The term ‘impacted tooth’ refers to a tooth that was supposed to erupt yet hasn’t. As a result, the tooth can get trapped in the gums. Most commonly, impaction occurs with wisdom teeth, but the truth is any tooth can become impacted. So what exactly happens if you have an impacted tooth? Turn to your dentist in Spring Hill.
The good news is that an impacted tooth doesn’t necessarily always require treatment. If the tooth isn’t causing trouble and there is no concern for the neighboring teeth, your dentist in Spring Hill may recommend leaving it alone. However, in cases where treatment is recommended, solutions can vary from orthodontics to extraction. Each situation is different, and the best impacted tooth treatment for you will depend on your specific needs.
- Orthodontics – Braces or brackets can be used to move other teeth out of the way to make room for the impacted tooth and can even help pull the tooth down into place. This treatment is most common in younger patients.
- Extraction – If orthodontics isn’t an option, your dentist may recommend an extraction. This treatment is typically completed under anesthesia at your dentist’s office or with an oral surgeon. It’s a short, routine procedure that should have you recovered in no time.
In most cases, an impacted tooth occurs because there isn’t enough room in the mouth for a new tooth to erupt. This is common when children lose baby teeth and the adult teeth are trying to pop through the gums. It’s also very likely to occur with wisdom teeth later in life. The jaw may be too small to accommodate additional teeth, or the teeth may already be overcrowded. Teeth that are growing sideways or at weird angles can also become impacted.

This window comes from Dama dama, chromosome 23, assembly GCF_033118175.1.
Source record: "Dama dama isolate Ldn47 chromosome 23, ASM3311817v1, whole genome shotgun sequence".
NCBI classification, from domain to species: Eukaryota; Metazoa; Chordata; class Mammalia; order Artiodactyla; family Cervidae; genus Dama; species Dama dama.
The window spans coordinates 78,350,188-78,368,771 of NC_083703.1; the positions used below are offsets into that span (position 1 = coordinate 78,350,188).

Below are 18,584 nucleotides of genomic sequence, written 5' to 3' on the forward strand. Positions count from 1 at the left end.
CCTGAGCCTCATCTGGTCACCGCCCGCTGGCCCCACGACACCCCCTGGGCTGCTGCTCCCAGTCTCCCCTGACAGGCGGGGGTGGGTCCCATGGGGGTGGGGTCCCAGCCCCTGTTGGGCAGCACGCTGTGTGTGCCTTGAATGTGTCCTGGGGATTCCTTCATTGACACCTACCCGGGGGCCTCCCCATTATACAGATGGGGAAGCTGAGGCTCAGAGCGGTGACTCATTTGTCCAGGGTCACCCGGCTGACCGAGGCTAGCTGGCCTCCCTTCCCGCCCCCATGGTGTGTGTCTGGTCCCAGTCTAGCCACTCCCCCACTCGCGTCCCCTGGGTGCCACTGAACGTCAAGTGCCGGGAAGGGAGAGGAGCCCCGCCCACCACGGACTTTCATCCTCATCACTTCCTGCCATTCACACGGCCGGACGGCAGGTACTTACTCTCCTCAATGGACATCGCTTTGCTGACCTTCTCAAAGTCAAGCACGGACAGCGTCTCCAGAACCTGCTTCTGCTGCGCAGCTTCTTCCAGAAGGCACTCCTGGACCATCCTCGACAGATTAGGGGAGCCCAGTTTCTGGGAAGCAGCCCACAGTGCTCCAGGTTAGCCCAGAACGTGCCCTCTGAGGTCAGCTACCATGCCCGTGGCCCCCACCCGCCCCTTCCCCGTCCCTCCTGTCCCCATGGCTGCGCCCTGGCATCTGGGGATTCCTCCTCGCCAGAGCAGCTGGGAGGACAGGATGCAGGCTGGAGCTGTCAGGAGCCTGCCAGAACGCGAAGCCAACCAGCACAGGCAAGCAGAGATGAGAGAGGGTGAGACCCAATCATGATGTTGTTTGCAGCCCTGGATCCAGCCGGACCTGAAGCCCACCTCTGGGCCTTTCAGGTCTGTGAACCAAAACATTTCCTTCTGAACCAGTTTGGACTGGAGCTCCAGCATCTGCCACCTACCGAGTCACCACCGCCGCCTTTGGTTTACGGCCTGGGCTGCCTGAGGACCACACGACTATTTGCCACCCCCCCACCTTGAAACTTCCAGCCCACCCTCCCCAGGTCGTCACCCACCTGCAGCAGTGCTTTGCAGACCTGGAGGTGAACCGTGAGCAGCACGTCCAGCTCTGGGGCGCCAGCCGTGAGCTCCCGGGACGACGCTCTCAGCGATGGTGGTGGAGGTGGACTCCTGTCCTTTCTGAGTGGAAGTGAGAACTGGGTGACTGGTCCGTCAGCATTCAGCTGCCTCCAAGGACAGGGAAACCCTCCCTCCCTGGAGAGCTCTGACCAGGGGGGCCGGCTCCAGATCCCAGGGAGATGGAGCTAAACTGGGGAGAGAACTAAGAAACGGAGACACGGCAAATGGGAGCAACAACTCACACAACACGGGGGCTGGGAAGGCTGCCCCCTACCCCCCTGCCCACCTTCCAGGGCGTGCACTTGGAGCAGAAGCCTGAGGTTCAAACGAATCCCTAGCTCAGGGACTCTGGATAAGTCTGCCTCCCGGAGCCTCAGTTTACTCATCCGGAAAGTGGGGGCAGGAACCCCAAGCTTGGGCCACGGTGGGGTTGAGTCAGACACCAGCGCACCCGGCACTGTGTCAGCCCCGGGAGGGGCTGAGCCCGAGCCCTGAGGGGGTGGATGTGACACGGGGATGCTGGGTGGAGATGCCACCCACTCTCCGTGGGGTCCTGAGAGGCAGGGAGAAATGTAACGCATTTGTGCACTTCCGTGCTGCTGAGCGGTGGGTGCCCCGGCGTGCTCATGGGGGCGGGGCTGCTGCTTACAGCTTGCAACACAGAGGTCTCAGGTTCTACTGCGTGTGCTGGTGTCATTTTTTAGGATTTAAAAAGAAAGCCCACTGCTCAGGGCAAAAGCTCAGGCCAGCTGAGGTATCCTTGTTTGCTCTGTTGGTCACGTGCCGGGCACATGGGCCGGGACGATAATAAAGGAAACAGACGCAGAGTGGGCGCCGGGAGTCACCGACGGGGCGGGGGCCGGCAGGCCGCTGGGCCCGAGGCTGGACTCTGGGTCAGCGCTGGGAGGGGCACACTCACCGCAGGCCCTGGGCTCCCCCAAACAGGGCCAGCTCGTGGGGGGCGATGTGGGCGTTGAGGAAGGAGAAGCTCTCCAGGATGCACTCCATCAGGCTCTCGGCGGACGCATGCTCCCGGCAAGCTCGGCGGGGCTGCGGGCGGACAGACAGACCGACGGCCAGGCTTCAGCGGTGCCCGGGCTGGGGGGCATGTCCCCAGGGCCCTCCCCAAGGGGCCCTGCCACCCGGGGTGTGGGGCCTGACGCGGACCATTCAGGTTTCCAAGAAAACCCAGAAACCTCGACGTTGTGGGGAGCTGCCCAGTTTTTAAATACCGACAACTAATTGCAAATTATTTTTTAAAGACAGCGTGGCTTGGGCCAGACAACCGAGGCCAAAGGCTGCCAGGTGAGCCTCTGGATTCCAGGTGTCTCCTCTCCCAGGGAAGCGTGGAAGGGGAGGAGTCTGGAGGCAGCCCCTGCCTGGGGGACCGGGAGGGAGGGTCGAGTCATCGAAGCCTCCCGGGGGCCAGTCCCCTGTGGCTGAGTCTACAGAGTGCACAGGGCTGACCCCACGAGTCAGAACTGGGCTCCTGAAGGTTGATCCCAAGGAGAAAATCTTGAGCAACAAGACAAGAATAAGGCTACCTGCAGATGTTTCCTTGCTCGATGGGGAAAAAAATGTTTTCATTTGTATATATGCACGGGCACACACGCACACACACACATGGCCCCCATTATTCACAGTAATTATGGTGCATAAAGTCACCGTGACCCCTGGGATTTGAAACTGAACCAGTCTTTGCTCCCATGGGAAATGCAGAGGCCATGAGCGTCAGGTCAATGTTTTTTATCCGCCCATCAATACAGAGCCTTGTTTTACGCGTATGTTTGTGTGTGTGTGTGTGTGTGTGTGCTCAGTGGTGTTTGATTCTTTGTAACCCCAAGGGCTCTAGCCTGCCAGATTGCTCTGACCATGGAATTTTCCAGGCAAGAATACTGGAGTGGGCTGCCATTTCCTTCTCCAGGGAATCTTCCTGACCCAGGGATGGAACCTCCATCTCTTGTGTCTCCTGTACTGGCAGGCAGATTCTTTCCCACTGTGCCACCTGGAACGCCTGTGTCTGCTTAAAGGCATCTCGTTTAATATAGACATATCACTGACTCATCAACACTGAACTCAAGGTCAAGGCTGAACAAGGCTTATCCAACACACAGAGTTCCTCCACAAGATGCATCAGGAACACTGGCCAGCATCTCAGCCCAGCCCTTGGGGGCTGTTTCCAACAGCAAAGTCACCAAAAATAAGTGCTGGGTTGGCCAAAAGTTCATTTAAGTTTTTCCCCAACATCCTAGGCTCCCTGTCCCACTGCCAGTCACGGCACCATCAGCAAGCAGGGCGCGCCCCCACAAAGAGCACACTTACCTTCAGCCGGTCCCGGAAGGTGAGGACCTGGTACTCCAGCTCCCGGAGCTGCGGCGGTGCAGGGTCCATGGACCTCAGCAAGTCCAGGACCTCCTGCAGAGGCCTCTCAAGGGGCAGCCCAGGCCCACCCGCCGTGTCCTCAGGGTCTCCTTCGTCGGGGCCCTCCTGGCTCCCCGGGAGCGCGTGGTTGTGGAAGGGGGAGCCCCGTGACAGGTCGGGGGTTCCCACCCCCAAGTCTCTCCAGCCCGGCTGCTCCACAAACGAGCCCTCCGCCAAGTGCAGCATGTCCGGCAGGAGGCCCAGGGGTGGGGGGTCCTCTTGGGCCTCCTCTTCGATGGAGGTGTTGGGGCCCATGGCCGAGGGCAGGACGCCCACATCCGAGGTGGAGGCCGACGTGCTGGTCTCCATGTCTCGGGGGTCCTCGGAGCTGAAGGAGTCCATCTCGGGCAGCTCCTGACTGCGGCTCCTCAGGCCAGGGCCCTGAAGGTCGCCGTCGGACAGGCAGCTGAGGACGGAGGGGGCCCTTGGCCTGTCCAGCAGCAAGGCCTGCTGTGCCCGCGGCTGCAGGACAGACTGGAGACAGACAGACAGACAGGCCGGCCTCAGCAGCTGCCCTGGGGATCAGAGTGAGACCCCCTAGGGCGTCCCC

Even though an impacted tooth sounds like a painful condition, the truth is many times a fully impacted tooth won’t have any symptoms. Partially impacted teeth, however, can exhibit some of these common signs:
- Bad breath
- Pain in the gums or jaw
- Swelling of the gums
- Bad taste when biting down
Now, it’s important to know the signs of an impacted or partially impacted tooth so you can seek treatment. However, seeing your dentist in Spring Hill twice a year for preventive exams and checkups can usually help spot a potential impaction early before there’s trouble.
If treatment for an impacted tooth is recommended, it’s for a good reason. Occasionally complications can occur with impacted teeth, such as:
- Misaligned bite
- Difficulty brushing and, therefore, an increased risk of decay and gum disease
- Nerve damage
- Bone loss
News of an impacted tooth can be concerning for anyone, but don’t worry, there are plenty of treatment options that relieve any symptoms that you have and give you a smile you’re proud of. If you are experiencing signs of an impacted tooth or partially impacted tooth, we recommend scheduling an appointment with your dentist for a proper diagnosis and treatment plan.